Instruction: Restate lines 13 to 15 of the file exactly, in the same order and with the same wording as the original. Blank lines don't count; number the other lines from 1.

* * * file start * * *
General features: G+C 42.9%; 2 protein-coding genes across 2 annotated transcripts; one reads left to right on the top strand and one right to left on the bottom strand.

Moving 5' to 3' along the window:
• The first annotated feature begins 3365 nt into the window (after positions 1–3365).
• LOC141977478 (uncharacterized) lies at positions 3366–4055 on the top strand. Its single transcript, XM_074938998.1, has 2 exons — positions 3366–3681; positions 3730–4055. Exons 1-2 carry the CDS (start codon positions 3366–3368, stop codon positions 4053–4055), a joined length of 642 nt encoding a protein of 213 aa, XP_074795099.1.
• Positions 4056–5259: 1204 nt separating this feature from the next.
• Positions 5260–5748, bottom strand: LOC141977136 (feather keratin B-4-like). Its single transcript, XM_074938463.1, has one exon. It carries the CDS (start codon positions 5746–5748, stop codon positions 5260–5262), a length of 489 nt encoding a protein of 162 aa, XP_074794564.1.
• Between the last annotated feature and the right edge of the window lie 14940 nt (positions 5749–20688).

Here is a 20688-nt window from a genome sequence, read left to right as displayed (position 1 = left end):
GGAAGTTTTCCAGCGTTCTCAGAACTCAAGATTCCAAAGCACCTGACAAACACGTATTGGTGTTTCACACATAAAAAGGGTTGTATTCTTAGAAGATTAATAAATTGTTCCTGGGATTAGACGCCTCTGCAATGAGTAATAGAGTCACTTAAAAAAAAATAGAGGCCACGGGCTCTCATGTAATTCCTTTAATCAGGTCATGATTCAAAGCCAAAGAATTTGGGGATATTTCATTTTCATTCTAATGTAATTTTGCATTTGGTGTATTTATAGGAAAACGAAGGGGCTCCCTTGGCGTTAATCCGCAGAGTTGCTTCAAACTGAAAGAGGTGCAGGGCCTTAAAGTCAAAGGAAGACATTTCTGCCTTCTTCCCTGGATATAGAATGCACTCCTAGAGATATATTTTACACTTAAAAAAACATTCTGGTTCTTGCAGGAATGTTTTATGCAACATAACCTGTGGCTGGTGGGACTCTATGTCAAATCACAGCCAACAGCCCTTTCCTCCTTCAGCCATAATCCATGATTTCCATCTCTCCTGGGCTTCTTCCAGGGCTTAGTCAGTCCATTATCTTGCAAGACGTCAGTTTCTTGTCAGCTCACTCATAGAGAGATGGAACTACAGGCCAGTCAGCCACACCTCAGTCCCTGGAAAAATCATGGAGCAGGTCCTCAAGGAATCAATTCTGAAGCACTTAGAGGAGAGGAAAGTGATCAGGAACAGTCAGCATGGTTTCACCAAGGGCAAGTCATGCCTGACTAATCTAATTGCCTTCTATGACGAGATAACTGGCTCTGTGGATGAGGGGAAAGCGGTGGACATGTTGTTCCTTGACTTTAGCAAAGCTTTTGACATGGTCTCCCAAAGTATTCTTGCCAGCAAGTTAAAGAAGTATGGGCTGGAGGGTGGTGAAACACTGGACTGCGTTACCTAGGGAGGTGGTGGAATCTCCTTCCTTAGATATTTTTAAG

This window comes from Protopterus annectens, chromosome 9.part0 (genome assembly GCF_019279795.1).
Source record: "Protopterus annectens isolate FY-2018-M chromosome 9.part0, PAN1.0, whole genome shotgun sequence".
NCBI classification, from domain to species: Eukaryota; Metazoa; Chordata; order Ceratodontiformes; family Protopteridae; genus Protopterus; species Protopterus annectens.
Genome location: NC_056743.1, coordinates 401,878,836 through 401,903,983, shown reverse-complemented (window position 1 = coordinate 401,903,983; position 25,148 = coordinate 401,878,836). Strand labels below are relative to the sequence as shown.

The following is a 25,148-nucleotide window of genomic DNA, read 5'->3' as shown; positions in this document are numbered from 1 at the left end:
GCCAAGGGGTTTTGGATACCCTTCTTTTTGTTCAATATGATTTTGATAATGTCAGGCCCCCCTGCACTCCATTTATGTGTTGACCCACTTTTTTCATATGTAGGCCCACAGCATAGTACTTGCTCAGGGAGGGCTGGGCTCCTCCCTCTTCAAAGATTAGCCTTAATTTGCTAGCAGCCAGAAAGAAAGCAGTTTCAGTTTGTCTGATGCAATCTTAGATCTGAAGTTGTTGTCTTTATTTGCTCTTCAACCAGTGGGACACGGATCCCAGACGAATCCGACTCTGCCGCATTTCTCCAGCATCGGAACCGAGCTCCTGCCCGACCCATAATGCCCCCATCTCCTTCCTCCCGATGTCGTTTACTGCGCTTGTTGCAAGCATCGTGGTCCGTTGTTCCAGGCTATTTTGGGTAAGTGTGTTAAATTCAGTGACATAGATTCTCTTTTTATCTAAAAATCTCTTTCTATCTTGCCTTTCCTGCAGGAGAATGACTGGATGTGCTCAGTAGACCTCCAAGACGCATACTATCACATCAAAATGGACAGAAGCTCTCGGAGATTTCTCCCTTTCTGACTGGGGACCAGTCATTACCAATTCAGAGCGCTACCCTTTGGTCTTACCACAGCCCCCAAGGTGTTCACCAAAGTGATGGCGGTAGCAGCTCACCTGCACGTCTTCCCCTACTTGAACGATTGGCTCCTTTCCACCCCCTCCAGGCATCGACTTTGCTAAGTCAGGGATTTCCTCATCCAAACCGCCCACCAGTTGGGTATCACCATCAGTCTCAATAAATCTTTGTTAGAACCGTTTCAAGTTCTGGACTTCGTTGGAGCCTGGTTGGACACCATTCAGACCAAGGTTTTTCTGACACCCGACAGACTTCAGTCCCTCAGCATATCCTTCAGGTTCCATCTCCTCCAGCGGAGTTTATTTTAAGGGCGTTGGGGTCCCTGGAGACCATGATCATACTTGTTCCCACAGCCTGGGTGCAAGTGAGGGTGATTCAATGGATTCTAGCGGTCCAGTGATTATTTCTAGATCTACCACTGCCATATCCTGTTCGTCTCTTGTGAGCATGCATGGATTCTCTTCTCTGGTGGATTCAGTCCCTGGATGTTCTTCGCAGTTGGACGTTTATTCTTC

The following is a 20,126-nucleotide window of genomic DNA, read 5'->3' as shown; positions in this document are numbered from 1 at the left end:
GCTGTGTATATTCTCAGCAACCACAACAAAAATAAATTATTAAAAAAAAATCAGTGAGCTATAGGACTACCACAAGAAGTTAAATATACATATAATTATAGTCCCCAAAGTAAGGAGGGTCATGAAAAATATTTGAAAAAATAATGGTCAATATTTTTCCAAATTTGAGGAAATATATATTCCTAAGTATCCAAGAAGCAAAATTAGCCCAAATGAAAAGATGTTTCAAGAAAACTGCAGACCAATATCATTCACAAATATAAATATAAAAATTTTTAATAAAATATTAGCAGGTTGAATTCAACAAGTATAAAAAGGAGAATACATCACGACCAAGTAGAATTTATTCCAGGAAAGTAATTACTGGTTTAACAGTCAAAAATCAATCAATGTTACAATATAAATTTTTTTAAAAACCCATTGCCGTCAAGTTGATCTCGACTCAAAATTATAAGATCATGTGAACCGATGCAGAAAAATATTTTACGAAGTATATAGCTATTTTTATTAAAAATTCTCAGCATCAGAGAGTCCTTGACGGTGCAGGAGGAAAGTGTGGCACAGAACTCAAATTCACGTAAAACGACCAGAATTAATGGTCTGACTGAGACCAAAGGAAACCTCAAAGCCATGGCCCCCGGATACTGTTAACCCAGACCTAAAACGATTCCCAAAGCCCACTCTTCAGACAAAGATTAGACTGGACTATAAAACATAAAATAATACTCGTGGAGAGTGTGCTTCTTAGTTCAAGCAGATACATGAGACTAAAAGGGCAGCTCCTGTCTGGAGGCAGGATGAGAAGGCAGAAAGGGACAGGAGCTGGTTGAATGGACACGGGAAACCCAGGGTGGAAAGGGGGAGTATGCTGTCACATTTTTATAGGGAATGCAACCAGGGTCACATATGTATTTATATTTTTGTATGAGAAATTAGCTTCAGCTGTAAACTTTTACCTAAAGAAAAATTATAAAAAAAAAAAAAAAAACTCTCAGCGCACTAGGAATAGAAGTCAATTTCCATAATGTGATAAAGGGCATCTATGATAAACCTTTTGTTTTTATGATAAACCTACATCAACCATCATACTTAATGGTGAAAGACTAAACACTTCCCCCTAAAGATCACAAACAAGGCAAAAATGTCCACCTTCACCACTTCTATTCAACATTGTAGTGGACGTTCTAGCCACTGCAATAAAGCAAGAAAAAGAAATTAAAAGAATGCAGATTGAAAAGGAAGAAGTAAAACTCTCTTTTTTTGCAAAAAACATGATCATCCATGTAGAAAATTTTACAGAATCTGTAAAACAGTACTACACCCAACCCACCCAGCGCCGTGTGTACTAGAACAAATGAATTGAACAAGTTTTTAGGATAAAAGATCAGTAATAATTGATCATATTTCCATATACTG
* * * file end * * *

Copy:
Genome location: NC_056743.1, coordinates 401,878,836 through 401,903,983, shown reverse-complemented (window position 1 = coordinate 401,903,983; position 25,148 = coordinate 401,878,836). Strand labels below are relative to the sequence as shown.

The following is a 25,148-nucleotide window of genomic DNA, read 5'->3' as shown; positions in this document are numbered from 1 at the left end:
GCCAAGGGGTTTTGGATACCCTTCTTTTTGTTCAATATGATTTTGATAATGTCAGGCCCCCCTGCACTCCATTTATGTGTTGACCCACTTTTTTCATATGTAGGCCCACAGCATAGTACTTGCTCAGGGAGGGCTGGGCTCCTCCCTCTTCAAAGATTAGCCTTAATTTGCTAGCAGCCAGAAAGAAAGCAGTTTCAGTTTGTCTGATGCAATCTTAGATCTGAAGTTGTTGTCTTTATTTGCTCTTCAACCAGTGGGACACGGATCCCAGACGAATCCGACTCTGCCGCATTTCTCCAGCATCGGAACCGAGCTCCTGCCCGACCCATAATGCCCCCATCTCCTTCCTCCCGATGTCGTTTACTGCGCTTGTTGCAAGCATCGTGGTCCGTTGTTCCAGGCTATTTTGGGTAAGTGTGTTAAATTCAGTGACATAGATTCTCTTTTTATCTAAAAATCTCTTTCTATCTTGCCTTTCCTGCAGGAGAATGACTGGATGTGCTCAGTAGACCTCCAAGACGCATACTATCACATCAAAATGGACAGAAGCTCTCGGAGATTTCTCCCTTTCTGACTGGGGACCAGTCATTACCAATTCAGAGCGCTACCCTTTGGTCTTACCACAGCCCCCAAGGTGTTCACCAAAGTGATGGCGGTAGCAGCTCACCTGCACGTCTTCCCCTACTTGAACGATTGGCTCCTTTCCACCCCCTCCAGGCATCGACTTTGCTAAGTCAGGGATTTCCTCATCCAAACCGCCCACCAGTTGGGTATCACCATCAGTCTCAATAAATCTTTGTTAGAACCGTTTCAAGTTCTGGACTTCGTTGGAGCCTGGTTGGACACCATTCAGACCAAGGTTTTTCTGACACCCGACAGACTTCAGTCCCTCAGCATATCCTTCAGGTTCCATCTCCTCCAGCGGAGTTTATTTTAAGGGCGTTGGGGTCCCTGGAGACCATGATCATACTTGTTCCCACAGCCTGGGTGCAAGTGAGGGTGATTCAATGGATTCTAGCGGTCCAGTGATTATTTCTAGATCTACCACTGCCATATCCTGTTCGTCTCTTGTGAGCATGCATGGATTCTCTTCTCTGGTGGATTCAGTCCCTGGATGTTCTTCGCAGTTGGACGTTTATTCTTC